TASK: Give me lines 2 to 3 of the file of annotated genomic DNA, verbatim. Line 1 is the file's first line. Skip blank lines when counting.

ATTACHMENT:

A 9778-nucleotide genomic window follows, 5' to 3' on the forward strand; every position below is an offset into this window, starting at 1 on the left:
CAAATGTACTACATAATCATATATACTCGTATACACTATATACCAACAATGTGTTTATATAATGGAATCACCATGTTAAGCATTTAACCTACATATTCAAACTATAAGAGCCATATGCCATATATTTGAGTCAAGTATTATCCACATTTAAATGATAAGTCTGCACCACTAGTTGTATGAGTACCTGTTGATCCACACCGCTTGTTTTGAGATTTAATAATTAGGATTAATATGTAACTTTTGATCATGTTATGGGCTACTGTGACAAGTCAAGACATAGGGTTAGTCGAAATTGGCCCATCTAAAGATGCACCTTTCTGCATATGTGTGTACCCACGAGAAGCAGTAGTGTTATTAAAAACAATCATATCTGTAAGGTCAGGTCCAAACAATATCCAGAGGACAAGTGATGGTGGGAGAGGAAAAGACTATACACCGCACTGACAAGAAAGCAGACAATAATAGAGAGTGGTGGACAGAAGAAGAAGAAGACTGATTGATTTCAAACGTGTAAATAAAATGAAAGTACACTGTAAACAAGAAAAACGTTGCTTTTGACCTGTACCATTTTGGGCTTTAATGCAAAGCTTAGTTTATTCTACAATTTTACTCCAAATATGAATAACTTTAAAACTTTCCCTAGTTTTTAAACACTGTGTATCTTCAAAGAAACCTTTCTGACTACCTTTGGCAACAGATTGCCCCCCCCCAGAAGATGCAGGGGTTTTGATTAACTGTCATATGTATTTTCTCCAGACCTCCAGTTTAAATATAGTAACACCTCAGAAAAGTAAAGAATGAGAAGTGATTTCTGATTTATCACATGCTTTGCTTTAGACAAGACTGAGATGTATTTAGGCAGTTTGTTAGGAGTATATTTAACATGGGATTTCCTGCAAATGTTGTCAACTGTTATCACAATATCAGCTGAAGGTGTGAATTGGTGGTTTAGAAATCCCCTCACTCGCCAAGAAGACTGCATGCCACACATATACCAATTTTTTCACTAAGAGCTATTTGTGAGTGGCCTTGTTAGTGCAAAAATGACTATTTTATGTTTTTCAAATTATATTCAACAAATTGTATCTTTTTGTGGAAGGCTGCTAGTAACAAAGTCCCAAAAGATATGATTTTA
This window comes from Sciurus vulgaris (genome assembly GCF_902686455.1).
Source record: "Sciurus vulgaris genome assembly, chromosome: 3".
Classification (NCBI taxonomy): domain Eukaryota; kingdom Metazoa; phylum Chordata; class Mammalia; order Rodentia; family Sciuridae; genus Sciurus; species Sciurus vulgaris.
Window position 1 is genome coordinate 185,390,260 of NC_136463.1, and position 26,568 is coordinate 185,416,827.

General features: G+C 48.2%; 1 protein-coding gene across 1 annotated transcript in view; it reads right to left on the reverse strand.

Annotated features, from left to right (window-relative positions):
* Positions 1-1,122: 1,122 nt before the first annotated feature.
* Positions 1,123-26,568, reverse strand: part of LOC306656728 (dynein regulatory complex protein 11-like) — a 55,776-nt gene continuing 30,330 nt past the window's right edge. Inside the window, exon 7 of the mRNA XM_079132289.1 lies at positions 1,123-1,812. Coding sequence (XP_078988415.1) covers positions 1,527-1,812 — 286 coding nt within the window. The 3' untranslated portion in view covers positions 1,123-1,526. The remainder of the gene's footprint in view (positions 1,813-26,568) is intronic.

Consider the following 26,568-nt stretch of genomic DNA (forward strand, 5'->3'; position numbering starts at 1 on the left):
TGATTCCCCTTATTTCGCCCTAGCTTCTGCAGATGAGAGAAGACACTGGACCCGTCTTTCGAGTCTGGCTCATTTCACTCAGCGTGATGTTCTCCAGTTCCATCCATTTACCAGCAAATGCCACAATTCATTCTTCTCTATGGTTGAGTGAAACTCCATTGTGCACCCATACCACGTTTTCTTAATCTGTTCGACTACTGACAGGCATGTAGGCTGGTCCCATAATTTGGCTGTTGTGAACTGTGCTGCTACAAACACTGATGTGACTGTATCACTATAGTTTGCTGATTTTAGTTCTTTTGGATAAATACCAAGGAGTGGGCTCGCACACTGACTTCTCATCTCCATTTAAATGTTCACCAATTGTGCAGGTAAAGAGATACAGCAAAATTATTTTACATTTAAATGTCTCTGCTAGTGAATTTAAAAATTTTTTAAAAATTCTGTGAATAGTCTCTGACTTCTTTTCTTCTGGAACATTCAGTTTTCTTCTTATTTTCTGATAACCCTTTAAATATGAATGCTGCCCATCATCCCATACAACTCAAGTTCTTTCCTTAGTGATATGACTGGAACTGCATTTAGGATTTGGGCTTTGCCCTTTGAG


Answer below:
CAAATGTACTACATAATCATATATACTCGTATACACTATATACCAACAATGTGTTTATATAATGGAATCACCATGTTAAGCATTTAACCTACATATTCAAACTATAAGAGCCATATGCCATATATTTGAGTCAAGTATTATCCACATTTAAATGATAAGTCTGCACCACTAGTTGTATGAGTACCTGTTGATCCACACCGCTTGTTTTGAGATTTAATAATTAGGATTAATATGTAACTTTTGATCATGTTATGGGCTACTGTGACAAGTCAAGACATAGGGTTAGTCGAAATTGGCCCATCTAAAGATGCACCTTTCTGCATATGTGTGTACCCACGAGAAGCAGTAGTGTTATTAAAAACAATCATATCTGTAAGGTCAGGTCCAAACAATATCCAGAGGACAAGTGATGGTGGGAGAGGAAAAGACTATACACCGCACTGACAAGAAAGCAGACAATAATAGAGAGTGGTGGACAGAAGAAGAAGAAGACTGATTGATTTCAAACGTGTAAATAAAATGAAAGTACACTGTAAACAAGAAAAACGTTGCTTTTGACCTGTACCATTTTGGGCTTTAATGCAAAGCTTAGTTTATTCTACAATTTTACTCCAAATATGAATAACTTTAAAACTTTCCCTAGTTTTTAAACACTGTGTATCTTCAAAGAAACCTTTCTGACTACCTTTGGCAACAGATTGCCCCCCCCCAGAAGATGCAGGGGTTTTGATTAACTGTCATATGTATTTTCTCCAGACCTCCAGTTTAAATATAGTAACACCTCAGAAAAGTAAAGAATGAGAAGTGATTTCTGATTTATCACATGCTTTGCTTTAGACAAGACTGAGATGTATTTAGGCAGTTTGTTAGGAGTATATTTAACATGGGATTTCCTGCAAATGTTGTCAACTGTTATCACAATATCAGCTGAAGGTGTGAATTGGTGGTTTAGAAATCCCCTCACTCGCCAAGAAGACTGCATGCCACACATATACCAATTTTTTCACTAAGAGCTATTTGTGAGTGGCCTTGTTAGTGCAAAAATGACTATTTTATGTTTTTCAAATTATATTCAACAAATTGTATCTTTTTGTGGAAGGCTGCTAGTAACAAAGTCCCAAAAGATATGATTTTA
This window comes from Sciurus vulgaris (genome assembly GCF_902686455.1).